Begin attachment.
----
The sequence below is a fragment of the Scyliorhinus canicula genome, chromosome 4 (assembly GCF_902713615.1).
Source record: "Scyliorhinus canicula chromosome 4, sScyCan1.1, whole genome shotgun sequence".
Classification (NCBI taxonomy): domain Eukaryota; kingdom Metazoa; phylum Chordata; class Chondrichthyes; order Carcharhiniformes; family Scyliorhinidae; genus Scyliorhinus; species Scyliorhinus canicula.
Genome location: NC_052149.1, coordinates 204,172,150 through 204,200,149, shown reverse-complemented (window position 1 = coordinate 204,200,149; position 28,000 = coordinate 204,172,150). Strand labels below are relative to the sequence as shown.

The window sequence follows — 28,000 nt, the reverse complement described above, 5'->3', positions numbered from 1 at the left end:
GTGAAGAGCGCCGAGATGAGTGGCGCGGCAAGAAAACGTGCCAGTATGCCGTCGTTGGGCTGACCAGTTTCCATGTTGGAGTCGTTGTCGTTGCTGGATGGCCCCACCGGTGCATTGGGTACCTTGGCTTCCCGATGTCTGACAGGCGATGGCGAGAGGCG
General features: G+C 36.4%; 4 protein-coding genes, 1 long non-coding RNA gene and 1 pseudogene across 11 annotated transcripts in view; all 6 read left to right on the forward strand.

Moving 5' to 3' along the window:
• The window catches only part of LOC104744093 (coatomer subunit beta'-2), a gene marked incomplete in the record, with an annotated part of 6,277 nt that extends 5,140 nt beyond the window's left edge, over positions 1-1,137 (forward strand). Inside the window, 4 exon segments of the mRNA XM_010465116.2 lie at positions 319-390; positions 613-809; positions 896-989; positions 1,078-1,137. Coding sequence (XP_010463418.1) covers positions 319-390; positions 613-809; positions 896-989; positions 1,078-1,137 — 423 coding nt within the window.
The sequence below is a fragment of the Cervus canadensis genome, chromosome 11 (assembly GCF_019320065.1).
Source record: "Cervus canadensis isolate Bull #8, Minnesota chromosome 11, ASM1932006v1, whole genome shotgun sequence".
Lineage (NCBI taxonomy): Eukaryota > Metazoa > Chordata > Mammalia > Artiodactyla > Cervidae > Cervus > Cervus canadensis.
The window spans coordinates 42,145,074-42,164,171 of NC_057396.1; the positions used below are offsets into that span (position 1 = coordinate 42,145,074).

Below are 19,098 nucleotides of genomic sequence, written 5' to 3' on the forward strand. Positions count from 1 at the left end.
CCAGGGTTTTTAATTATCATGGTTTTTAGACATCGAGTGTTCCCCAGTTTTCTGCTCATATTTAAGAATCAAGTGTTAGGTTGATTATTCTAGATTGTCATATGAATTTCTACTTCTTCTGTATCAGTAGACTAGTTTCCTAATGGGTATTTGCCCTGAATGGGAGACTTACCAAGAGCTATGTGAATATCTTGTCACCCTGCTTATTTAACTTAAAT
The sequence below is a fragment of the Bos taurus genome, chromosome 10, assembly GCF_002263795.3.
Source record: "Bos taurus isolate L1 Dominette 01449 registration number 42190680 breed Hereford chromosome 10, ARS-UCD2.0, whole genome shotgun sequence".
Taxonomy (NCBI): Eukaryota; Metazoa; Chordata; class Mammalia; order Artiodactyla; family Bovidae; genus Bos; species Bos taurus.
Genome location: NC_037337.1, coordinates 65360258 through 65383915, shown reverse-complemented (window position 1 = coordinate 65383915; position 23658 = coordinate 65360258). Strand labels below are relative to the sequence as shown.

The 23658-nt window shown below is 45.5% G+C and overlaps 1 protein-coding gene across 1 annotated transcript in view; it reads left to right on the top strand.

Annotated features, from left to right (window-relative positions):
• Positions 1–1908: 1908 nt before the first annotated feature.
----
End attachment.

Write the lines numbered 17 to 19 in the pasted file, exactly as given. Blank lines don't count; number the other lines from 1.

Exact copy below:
Source record: "Bos taurus isolate L1 Dominette 01449 registration number 42190680 breed Hereford chromosome 10, ARS-UCD2.0, whole genome shotgun sequence".
Taxonomy (NCBI): Eukaryota; Metazoa; Chordata; class Mammalia; order Artiodactyla; family Bovidae; genus Bos; species Bos taurus.
Genome location: NC_037337.1, coordinates 65360258 through 65383915, shown reverse-complemented (window position 1 = coordinate 65383915; position 23658 = coordinate 65360258). Strand labels below are relative to the sequence as shown.